Big John’s Seafood Patio
Smack dab in Cajun country and surrounded by crawfish ponds, Big John’s Seafood Patio sells boiled crawfish in three- to 10-pound lots — but they are only open, of course, during crawfish season, which typically begins in March and ends in June. Due to the warmer-than-average winter Louisiana experienced most recently, the 2015 season is expected to last until July. So hurry!
Mix up your refined culinary vacation to Martha’s Vineyard with The Bite, a roadside shack where everything on the menu is fried. Get the oysters, squid, the flounder fish and chips, or the clams, which are said to be the plumpest whole-belly clams on the island. The portions come in small, medium, or large sizes, so they’re great for individual snacks as well as sharing.
Set among the marshes at the tip of a small, 13-acre island, Bowen’s was recognized by the James Beard House as an “American Classic.” This legendary restaurant — where customers are encouraged to write on the walls — is famous for its fried shrimp and roasted oysters. Bowen’s first opened in 1946, and through the decades has made a name for itself in the world of seafood shacks, even after a devastating fire in 2006.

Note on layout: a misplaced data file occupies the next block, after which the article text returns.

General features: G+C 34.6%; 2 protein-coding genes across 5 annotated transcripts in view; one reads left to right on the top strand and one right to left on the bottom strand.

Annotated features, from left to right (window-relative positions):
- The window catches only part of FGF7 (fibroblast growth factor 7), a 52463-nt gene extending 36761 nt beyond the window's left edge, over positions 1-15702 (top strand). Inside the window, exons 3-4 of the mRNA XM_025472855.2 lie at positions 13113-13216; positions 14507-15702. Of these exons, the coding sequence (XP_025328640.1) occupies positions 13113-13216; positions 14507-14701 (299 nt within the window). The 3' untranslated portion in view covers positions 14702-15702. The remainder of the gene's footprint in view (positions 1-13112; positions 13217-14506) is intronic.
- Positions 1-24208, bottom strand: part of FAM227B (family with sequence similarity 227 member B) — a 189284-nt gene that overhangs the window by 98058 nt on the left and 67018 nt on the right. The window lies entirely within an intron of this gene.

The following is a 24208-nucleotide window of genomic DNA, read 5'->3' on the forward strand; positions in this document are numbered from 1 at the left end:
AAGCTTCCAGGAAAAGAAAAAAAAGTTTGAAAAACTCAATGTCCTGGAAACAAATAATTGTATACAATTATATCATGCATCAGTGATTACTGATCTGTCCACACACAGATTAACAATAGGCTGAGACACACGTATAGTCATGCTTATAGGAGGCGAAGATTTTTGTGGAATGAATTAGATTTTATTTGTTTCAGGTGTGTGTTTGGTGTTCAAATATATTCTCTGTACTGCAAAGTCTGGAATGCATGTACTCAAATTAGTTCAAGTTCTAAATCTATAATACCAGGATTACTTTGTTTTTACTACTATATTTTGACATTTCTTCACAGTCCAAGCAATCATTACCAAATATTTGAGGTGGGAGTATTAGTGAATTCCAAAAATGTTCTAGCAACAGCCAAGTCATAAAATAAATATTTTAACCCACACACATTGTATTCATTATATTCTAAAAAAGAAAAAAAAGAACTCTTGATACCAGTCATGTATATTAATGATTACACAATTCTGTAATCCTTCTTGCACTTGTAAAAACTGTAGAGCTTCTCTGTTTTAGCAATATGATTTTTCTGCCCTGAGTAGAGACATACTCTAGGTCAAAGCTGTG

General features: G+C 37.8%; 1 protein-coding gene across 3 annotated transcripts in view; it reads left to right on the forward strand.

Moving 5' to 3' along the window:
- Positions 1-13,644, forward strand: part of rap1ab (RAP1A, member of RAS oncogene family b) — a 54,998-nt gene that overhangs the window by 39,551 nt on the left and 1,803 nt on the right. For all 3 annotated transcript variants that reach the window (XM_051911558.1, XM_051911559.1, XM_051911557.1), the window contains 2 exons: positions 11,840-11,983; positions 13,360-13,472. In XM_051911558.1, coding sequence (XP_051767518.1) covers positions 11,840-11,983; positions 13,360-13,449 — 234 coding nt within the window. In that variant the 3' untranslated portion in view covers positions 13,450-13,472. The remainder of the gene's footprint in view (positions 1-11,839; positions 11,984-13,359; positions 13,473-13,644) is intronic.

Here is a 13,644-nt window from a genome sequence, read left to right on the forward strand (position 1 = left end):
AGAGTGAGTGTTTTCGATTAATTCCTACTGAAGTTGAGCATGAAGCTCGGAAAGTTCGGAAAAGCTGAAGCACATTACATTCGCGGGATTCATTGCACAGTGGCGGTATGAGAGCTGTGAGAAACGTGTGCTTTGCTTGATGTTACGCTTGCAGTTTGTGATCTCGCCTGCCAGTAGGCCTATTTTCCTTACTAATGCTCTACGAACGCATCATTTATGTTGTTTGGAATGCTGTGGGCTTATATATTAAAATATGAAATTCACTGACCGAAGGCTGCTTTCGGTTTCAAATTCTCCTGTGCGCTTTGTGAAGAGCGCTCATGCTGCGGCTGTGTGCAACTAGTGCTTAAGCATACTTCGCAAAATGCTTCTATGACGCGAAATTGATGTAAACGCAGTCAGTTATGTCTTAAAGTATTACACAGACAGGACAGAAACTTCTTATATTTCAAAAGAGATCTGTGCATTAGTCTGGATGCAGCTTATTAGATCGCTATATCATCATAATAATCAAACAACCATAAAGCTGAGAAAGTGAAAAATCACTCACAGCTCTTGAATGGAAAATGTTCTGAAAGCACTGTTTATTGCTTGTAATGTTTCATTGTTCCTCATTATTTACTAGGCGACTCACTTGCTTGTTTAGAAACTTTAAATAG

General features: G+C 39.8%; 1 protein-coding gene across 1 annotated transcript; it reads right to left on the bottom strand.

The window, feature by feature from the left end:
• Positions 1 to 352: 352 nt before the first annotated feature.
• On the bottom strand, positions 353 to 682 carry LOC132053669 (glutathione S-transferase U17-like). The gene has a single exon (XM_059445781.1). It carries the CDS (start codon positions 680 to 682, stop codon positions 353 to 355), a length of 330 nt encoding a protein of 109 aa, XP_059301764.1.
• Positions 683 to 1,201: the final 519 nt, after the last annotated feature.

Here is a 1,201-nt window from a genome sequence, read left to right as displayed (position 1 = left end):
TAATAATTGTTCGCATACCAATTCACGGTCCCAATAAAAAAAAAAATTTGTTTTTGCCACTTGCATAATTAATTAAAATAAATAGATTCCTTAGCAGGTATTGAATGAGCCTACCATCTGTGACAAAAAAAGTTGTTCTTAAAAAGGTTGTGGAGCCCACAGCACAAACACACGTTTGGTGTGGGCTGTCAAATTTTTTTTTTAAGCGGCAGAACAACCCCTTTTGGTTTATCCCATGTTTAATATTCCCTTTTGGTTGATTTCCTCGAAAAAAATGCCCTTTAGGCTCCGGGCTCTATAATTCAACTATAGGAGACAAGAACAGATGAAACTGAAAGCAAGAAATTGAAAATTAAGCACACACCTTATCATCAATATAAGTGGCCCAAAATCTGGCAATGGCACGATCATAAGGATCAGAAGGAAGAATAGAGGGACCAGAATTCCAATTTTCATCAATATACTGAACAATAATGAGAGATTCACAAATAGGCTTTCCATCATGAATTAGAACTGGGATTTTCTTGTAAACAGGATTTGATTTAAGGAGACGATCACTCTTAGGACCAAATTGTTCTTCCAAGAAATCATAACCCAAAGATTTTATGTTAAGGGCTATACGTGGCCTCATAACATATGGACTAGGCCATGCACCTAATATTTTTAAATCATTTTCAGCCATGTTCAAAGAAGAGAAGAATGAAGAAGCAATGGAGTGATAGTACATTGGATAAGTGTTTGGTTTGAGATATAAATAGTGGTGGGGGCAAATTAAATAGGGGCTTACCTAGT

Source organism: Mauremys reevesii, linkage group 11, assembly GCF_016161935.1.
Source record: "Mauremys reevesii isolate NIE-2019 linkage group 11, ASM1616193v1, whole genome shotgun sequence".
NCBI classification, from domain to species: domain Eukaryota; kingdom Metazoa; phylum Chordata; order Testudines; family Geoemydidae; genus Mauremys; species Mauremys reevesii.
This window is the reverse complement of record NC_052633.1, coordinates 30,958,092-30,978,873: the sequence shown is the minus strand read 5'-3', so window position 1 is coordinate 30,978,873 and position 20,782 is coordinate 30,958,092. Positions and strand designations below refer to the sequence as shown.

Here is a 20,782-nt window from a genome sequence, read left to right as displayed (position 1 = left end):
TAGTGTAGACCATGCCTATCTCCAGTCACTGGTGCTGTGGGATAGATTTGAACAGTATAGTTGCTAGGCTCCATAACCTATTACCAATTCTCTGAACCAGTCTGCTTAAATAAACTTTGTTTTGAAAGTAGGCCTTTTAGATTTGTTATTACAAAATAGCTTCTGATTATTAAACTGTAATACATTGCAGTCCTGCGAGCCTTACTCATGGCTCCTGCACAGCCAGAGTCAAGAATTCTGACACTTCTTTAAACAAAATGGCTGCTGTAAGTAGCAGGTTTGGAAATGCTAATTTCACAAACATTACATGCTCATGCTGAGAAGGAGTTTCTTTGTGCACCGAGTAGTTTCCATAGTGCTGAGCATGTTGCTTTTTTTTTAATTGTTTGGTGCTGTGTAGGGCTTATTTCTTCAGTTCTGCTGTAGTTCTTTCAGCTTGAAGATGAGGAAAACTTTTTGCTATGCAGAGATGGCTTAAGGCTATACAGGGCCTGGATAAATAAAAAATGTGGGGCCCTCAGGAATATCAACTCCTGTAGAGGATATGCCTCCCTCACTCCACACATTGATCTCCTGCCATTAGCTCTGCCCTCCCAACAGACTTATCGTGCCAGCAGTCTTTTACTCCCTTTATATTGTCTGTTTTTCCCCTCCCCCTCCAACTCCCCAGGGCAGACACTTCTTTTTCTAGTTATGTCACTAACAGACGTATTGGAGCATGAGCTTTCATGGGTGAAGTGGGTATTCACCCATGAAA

Brown’s Lobster Pound
Family-owned and -operated, Brown’s Lobster Pound has been serving locals what is said to be the state’s best lobster and freshest catch since 1950. Order fried and grilled food at the counter, but if you want your lobster boiled (which we recommend), pick one from the tanks inside. It is BYOB, so make sure to bring a great bottle of white wine to go with your shellfish.
One of the best seafood shacks in America is in the Midwest? You better believe it — the James Beard Foundation and Anthony Bourdain do. Calumet Fisheries in Chicago is famous for smoking any seafood that comes to mind — including salmon, herring, eel, sturgeon, sable, rainbow trout, and shrimp. It is currently only one of two smokehouses still allowed to burn wood and to smoke its fish in the city. The French fries are also legendary.